What does Trump have in Common with Emperor Nero? Fake News & the Deep State?
As we approach what is being touted as a Super Bowl of politics with Comey’s testimony people are making bets will end Trump’s Presidency for good, it is curious how one Roman Emperor was taken down by the Deep State and declared a public enemy driving him to suicide. The Roman Emperor Nero (54-68AD) gets a bad rap from history. The popular one is his burned Rome so he could build a palace and played the fiddle as it all unfolded. During July of 64 AD, a great fire ravaged Rome for six days, destroying 70% of the city and leaving half its population homeless. The fakes news created by his enemies was that the decadent and unpopular Nero, “fiddled while Rome burned.” That story was crafted by his enemies who today would be CNN and the Democrats along with the Washington Post and New York Times. It was clearly the ancient fabrication of fake news.
For one thing, the fiddle didn’t exist in ancient Rome since it only made its appearance during the 11th century. There is no such evidence that Nero played anything during the great fire. The Roman historian Publius Cornelius Tacitus (c. 56–120AD) wrote that Nero was rumored to have sung about the destruction of Troy while watching the city burn; however, he stated clearly that this was unconfirmed by eyewitness accounts. That was the origin of the saying. When the Great Fire broke out, Nero was at his villa at Antium, some 35 miles from Rome.
Nero’s unpopularity developed originally from his mother, Agrippina, Jr., who was a dominate mother and a power hungry woman with many attributed of Hillary Clinton. Agrippina, Jr. was the first woman whose portrait appeared on gold coins during her lifetime. She was first banished by her brother Caligula for being suspected of a plot against him to take the throne. She was very lucky to escape that one with her life. She the connived to marry her uncle, Claudius. The plot then thickens for Claudius’s heir, his son Britanicus, is then poised. Some attributed this to Nero, but it seems more likely the deed of his mother. Upon Claudius’s death, which she also may have aided with poison, she really rules the empire in her son’s name who was still a teenage boy.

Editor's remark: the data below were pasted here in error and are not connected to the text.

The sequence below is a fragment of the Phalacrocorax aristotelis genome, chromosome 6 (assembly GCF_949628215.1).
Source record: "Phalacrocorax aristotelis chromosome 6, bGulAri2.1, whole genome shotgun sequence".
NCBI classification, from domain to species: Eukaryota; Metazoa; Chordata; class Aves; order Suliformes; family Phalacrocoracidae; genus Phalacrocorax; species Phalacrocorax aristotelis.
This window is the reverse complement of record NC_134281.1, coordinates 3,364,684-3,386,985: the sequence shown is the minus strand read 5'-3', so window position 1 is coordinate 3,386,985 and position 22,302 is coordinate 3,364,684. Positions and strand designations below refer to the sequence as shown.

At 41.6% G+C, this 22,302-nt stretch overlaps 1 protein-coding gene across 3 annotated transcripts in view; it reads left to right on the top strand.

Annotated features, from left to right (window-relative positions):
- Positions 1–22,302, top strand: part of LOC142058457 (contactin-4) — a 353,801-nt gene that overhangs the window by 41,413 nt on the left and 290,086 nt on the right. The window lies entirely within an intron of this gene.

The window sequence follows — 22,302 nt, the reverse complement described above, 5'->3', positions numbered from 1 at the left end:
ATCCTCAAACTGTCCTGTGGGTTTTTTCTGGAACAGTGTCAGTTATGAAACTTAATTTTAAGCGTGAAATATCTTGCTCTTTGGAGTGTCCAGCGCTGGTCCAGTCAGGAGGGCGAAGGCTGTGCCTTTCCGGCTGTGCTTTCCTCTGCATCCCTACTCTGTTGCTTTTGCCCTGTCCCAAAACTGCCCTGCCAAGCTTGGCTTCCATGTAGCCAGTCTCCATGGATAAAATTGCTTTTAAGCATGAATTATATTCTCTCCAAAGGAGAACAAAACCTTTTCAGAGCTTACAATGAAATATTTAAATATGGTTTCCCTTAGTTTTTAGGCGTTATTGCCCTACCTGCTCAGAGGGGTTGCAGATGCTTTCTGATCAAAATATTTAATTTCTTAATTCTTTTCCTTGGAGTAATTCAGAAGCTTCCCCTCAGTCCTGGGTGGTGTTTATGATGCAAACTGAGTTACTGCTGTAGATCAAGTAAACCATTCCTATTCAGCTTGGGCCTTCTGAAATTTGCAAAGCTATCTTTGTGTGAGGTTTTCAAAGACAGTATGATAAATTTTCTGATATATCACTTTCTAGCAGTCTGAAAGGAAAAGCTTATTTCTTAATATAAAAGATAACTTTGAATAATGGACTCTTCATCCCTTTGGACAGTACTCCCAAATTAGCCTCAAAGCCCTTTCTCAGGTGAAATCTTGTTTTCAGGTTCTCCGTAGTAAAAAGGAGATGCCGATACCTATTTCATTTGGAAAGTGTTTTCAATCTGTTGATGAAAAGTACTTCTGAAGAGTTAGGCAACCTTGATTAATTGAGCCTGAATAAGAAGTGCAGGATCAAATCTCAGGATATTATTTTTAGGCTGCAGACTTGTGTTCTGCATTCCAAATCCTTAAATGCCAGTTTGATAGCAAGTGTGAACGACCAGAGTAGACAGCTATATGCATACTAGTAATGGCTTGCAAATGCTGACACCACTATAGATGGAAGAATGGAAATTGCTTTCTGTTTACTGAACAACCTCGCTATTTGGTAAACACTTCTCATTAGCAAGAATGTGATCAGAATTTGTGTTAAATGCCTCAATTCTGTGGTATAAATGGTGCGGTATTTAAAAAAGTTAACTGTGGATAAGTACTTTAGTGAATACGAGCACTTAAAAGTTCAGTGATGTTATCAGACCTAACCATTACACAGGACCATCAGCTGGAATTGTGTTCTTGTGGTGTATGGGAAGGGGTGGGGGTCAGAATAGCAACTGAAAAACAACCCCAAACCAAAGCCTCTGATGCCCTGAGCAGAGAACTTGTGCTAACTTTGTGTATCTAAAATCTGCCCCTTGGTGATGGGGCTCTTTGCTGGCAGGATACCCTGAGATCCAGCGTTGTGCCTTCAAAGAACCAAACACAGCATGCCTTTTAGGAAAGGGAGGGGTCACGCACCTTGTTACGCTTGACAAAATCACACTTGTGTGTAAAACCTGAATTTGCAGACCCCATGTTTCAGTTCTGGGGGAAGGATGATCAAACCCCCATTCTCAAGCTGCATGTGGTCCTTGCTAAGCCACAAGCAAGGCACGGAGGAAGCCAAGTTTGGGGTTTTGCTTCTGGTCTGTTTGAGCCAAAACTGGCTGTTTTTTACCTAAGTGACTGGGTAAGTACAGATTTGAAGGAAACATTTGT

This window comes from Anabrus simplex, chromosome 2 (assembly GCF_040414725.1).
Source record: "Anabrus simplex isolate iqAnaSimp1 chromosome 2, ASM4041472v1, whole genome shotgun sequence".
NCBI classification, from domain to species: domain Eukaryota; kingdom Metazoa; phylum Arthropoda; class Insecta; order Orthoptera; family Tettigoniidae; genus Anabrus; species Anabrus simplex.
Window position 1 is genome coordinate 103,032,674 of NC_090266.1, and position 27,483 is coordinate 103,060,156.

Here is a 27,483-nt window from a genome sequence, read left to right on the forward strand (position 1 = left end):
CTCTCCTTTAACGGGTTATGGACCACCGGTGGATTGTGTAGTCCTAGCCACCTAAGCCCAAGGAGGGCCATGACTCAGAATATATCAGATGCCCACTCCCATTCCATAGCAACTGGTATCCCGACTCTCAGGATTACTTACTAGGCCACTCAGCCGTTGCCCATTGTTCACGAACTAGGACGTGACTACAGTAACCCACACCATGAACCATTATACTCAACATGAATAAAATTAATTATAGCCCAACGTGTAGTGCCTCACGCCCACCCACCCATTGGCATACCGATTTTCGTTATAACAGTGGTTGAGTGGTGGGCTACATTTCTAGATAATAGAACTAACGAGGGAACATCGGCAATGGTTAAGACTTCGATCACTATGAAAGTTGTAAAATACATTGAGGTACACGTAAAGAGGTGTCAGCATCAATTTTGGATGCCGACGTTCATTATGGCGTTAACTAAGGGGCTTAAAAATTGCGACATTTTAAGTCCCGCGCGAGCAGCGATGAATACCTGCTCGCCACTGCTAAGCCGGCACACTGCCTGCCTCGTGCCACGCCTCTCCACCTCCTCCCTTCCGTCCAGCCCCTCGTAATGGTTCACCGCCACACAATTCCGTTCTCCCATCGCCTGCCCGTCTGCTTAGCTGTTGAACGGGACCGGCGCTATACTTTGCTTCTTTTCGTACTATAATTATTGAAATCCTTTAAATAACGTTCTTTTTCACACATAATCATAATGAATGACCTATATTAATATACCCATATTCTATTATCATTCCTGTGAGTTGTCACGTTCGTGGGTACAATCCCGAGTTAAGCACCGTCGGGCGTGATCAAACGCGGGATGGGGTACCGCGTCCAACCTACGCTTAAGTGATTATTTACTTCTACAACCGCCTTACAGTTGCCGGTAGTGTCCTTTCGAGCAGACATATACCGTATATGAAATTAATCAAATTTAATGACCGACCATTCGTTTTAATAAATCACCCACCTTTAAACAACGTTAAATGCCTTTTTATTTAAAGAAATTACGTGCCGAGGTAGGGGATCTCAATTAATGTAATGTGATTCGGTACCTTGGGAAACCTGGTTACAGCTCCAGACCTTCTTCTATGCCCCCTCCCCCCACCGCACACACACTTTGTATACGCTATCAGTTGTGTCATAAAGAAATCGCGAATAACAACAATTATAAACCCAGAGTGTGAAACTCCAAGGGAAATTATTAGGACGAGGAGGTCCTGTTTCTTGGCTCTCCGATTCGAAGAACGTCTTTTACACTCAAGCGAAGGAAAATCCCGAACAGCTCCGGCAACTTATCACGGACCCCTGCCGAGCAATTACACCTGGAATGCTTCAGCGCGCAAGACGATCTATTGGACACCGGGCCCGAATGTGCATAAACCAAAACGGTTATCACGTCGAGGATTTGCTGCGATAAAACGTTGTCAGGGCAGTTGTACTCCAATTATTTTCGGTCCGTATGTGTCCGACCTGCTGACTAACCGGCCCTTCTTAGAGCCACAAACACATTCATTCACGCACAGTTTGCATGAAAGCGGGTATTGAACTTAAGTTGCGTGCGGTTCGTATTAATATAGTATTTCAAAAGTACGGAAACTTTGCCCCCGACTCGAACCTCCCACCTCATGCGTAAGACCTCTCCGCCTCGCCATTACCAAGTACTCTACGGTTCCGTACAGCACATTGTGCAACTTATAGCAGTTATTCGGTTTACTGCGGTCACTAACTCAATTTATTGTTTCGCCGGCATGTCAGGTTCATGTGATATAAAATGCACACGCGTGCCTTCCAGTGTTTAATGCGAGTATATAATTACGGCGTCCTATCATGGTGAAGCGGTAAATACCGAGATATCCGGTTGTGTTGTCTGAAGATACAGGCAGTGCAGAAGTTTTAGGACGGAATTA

Nero fought with his mother who was really ruling the empire and dominating him in the process. Eventually, Nero broke free by having his mother at last killed. He stages a death by drowning to make it look like an accident when her barrage sank. But she swam ashore and he ordered her killed on the spot. Her last words were to stab her in her womb from which he was born.
These stories clearly circulated in Rome and resulted in Nero being very unpopular. His father Gnaeus Domitius Ahenobarbus (c. 2 BC–41 AD) had a dreadful reputation that stained the image of Nero from the start. His father was known for cheating bankers for purchases he made and for cheating refusing to pay the prize money of victorious charioteers. He was also a major womanizer and the Emperor Tiberius charged him with treason, adultery and incest with his sister and also with adultery with another noblewoman. He was saved only by Tiberius’ death and the ascension of Caligula, his brother-in-law.
The true story of Nero, not the fake news version crafted by his enemies as we see going on by CNN and others today with respect to Trump, was that Nero immediately returned and began relief measures to help the people. They still didn’t trust him for his reputation preceded him. His enemies started the rumor that Nero had ordered the fire started, especially after he used land cleared by the fire to build his Golden Palace and its surrounding pleasure gardens. That was not a good decision, which only created conspiracy theories.
Nero himself blamed the Christians for the fire, and had many arrested and executed beginning the Christian persecutions when he was not executing them for their religion at that time. The real source of the stories against Nero are identical in human nature to those spun by career politicians and mainstream media against Trump today. The issue was reforming the corruption in the Senate.
There were many people complaining about the corruption of the tax collectors and this began Nero’s battle against the Deep State – sound familiar? Nero took on the fight clashing with the bureaucracy that set in motion his own demise. Tax collectors were accused of being corrupt and too harsh with the poor. Nero championed the little guy and transferred collection of tax authority to lower commissioners. Nero banned also any magistrate or procurator from exhibiting public entertainment for fear that the venue was being used as a method to sway the populace to support their corruption behind the scenes. Furthermore, Nero then impeached many officials for corruption and removed them from government as well as having many arrested for extortion and corruption.